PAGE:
Service providers adjust programs, partnering with restaurants and taking over empty buses to get food to seniors in need
With frozen meals, fresh fruit, and fresh milk in tow, drivers with the Meals on Wheels program make weekly visits to the 2,200 seniors enrolled in the program, providing them with food, clearing old food out of their fridges and freezers and performing a wellness check.
For many of the homebound seniors who are a part of Catholic Charities’ program, their visit from the driver dropping off food is the only human contact they have that week. However, in the face of the COVID-19 pandemic and the social distancing procedures it’s spurred — especially for seniors, who tend to suffer more serious effects of the virus — all of that has had to change.
“We've pivoted that program,” said Deacon Tom Roberts, CEO of Catholic Charities of Southern Nevada. “The meals are still taken by a driver… and they're now taken to the doorstep, and the driver either knocks on the door or calls the client and leaves them on the doorstep. But he or she makes sure that the client has picked the food up to take it home.”
According to Roberts, the driver and office case manager are a “lifeline” for their clients, providing both the comfort of human contact and “critical” connections to the resources they need. While seniors are still getting their meals through the program, that aspect of the service is now gone.
Even before the pandemic, about 15 percent of Nevadans ages 65 and older were considered food insecure, meaning they lived in households with limited or uncertain access to food. Guidance that seniors, who are especially susceptible to the novel coronavirus, stay at home has raised further concerns about how they will keep their pantries full.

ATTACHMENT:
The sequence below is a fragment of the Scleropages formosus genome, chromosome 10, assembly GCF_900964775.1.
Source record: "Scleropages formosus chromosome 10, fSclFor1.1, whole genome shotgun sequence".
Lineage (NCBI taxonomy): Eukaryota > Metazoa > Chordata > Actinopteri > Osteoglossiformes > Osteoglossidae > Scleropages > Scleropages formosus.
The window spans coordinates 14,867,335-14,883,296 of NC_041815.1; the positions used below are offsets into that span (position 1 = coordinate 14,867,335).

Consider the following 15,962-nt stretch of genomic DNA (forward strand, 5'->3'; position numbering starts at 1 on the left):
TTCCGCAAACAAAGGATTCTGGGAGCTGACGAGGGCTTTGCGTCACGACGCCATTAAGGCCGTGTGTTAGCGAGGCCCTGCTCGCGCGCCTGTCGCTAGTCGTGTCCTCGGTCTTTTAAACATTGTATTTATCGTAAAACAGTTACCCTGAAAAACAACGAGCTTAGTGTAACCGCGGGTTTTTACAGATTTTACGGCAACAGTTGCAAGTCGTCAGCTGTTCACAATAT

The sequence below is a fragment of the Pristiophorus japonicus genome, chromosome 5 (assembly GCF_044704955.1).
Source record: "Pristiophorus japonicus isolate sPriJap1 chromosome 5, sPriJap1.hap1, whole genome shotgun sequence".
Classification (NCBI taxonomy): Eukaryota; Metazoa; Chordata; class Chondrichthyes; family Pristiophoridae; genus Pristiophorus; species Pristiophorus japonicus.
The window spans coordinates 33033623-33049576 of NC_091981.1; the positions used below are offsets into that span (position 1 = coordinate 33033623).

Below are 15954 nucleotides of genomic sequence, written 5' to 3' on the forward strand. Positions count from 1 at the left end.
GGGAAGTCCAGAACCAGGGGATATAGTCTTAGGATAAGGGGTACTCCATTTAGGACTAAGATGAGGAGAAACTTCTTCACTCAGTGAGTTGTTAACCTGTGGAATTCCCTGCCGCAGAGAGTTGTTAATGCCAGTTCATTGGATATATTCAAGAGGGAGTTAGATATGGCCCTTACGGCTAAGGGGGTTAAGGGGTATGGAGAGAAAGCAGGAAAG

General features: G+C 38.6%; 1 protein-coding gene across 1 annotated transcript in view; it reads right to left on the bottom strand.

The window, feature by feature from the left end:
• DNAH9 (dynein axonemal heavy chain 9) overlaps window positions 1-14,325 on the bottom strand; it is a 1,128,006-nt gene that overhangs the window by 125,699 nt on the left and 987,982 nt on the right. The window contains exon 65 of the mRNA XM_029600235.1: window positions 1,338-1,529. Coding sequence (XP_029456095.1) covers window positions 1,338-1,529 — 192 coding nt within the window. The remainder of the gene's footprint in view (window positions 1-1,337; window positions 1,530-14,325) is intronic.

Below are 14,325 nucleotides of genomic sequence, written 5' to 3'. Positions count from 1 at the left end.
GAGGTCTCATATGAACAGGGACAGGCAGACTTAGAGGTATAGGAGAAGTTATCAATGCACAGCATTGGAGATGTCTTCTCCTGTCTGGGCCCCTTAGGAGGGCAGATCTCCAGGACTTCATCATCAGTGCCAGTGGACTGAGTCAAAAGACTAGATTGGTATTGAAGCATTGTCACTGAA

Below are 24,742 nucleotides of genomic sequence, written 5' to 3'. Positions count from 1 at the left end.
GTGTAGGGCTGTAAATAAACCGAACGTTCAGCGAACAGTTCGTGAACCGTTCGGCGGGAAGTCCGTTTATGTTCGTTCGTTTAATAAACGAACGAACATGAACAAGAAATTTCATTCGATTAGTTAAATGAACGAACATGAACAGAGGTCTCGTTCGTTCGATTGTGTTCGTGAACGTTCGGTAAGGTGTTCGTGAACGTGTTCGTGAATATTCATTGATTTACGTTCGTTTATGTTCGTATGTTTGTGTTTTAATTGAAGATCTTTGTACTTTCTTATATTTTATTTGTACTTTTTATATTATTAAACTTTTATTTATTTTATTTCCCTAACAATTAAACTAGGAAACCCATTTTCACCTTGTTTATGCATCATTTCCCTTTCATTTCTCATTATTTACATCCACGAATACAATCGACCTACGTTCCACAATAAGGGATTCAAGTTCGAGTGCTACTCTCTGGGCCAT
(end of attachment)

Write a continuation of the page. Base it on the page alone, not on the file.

The COVID-19 pandemic has put a financial strain on households throughout the state, including for retirees living off dividends and interest from investments that have suffered big drops in the stock market. Even those relying on a fixed Social Security income may be facing additional unexpected costs such as medical bills and delivery fees.
Organizations have stepped up with creative programs to get food to those in need, even utilizing empty buses and company vehicles for deliveries.
There is also federal help on the way. The state’s Aging and Disability Services Division (ADSD) currently funds 45 meals sites and 30 home delivery programs to help vulnerable seniors access nutritional meals. The agency has been accepting applications from non-profits hoping to secure new funding from the over $2 million grant provided to the state by the federal government.
The funding is a part of the Families First Coronavirus Response Act, which grants $250 million nationally from the Administration for Community Living to facilitate senior meal programs. The division intends for the funding to assist organizations in converting from meal sites to home-delivery.
While the Catholic Charities of Southern Nevada emergency men’s shelter was forced to temporarily close late last month when a client tested positive for COVID-19, all of the organization's other programs remained operational, including their “Food for Life” services, which include a daily community meal, a food pantry and the senior-focused Meals on Wheels program.